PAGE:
If you are a family with young children that celebrates Christmas, you are addressing Santa Claus. Period.
Maybe you’re a new parent contemplating whether you will play along with the song and dance of Santa. Maybe you’re a parenting vet mulling over the decision to break it to your older children that the fictitious gift-giver is actually you and your husband.
Even if the only way you acknowledge Santa Claus in your home is by not acknowledging him, it’s something you have to consciously choose.
Allow me to help you navigate.
Going Along with the Story
Even if you grew up with the idea of Santa Claus, you may be uncomfortable with telling your own children that he is real. Kids are so beautifully innocent and will believe whatever you tell them as parents.
But is it lying?
PBS.org addresses this topic in its article, “Is It Okay to Lie About Santa?” The article provides evidence that sharing the myth of Santa with your kids can be a healthy and fun experience for the entire family.
“Kids up to four, five, six, seven live in what we call fantasy life magic years,” says Dr. Benjamin Siegel, Professor of Pediatrics and Psychiatry at the Boston University School of Medicine. “They are influenced by what they see and hear around them. They get very excited about characters in their life that have special meaning for them.” Those characters include superheroes, monsters, animals and even Santa. — PBS.org
In this example, you can just file Santa in the imaginary friend category and not feel bad about it.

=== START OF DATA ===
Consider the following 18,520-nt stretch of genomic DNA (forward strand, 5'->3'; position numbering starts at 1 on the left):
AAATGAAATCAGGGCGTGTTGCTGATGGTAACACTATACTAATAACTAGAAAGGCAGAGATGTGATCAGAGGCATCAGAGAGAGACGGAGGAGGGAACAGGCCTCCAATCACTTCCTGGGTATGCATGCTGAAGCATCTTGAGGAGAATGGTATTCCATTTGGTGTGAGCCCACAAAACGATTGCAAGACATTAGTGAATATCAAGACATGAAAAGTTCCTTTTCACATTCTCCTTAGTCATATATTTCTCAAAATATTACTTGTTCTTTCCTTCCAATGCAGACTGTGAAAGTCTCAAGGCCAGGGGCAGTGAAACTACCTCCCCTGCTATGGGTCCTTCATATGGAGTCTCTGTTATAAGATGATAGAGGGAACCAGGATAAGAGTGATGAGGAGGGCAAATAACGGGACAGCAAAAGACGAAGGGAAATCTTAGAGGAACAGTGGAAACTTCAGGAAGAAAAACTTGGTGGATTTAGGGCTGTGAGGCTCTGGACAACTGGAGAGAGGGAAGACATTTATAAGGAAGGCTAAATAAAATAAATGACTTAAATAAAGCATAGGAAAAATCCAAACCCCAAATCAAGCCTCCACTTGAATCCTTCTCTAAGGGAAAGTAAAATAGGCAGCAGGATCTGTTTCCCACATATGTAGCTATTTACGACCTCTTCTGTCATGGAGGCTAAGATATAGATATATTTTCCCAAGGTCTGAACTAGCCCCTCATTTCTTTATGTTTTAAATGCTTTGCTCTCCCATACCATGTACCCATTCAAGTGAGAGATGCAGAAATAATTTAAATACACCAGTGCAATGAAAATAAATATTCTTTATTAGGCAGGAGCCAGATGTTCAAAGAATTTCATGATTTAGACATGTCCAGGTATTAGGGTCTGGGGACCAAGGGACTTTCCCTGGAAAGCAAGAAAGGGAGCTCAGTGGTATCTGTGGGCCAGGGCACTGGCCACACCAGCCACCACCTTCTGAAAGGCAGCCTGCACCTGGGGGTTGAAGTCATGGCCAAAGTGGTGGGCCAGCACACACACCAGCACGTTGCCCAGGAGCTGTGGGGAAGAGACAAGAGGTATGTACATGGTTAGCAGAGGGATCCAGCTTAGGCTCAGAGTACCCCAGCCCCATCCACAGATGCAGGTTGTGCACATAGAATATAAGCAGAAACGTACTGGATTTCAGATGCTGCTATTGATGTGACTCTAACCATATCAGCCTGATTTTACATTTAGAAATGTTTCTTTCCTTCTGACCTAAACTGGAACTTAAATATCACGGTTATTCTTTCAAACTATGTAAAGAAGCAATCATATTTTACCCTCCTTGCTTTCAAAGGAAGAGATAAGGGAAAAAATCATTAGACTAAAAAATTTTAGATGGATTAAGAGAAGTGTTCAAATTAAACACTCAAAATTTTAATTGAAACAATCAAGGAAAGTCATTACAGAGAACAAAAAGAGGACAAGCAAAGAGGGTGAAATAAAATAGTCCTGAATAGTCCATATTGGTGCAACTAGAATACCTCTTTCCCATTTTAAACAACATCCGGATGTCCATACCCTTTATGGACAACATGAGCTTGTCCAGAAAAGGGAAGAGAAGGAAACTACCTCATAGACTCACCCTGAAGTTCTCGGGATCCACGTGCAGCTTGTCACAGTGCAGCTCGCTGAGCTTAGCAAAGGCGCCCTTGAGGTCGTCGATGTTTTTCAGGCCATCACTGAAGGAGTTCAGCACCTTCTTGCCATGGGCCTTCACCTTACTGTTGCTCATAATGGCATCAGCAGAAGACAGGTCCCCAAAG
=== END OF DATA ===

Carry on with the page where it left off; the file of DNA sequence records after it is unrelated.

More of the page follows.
Choosing to Ignore the Story
There are a number of reasons you may choose to ignore the story of Santa Claus within your family. I have friends who don’t “do Santa” at their house because they grew up poor and want their kids to know how hard they worked to provide all the presents.
Other reasons to ignore Santa include religious reasons and feelings of dishonesty. Unfortunately, though, if your child attends school, it is likely he or she will hear about Santa.
Be prepared to talk to your kids about it and guide them in the way they talk to children who do believe.
Debunking the Myth
This may be the hear you let the cat out of the bag. You’re dreading it. What do you say?
First of all, if your child is around seven or eight, there is a high likelihood they already suspect something is up.
“Most kids do fine when they learn a myth is not real,” says Seigel. “Sometimes parents feel very badly because they want their kids to continue to believe in Santa Claus. Maybe parents like the myth because it makes them feel good, or because kids get disappointed in them when they find out the truth. Kids realize that parents aren’t so powerful, but that happens in adolescence anyway.”
If the idea of breaking the news to your child is just too depressing to bear, consider the approach taken by Martha Brockenbrough of the New York Times. She originally published a letter she wrote to her daughter several years ago.
Throughout your life, you will need this capacity to believe: in yourself, in your friends, in your talents, and in your family. You’ll also need to believe in things you can’t measure or even hold in your hand. Here, I am talking about love, that great power that will light your life from the inside out, even during its darkest, coldest moments.
“So, no, I am not Santa,” writes Brokenbrough. “Santa is love and magic and hope and happiness. I’m on his team, and now you are, too.”
Brokenbrough’s approach treats Santa as a verb rather than a noun. It’s as though Santa is a secret society that provides holiday cheer. It’s an approach worth considering.
The great thing is that – regardless of the path you choose — you can enjoy a festive and fun Christmas with your family.
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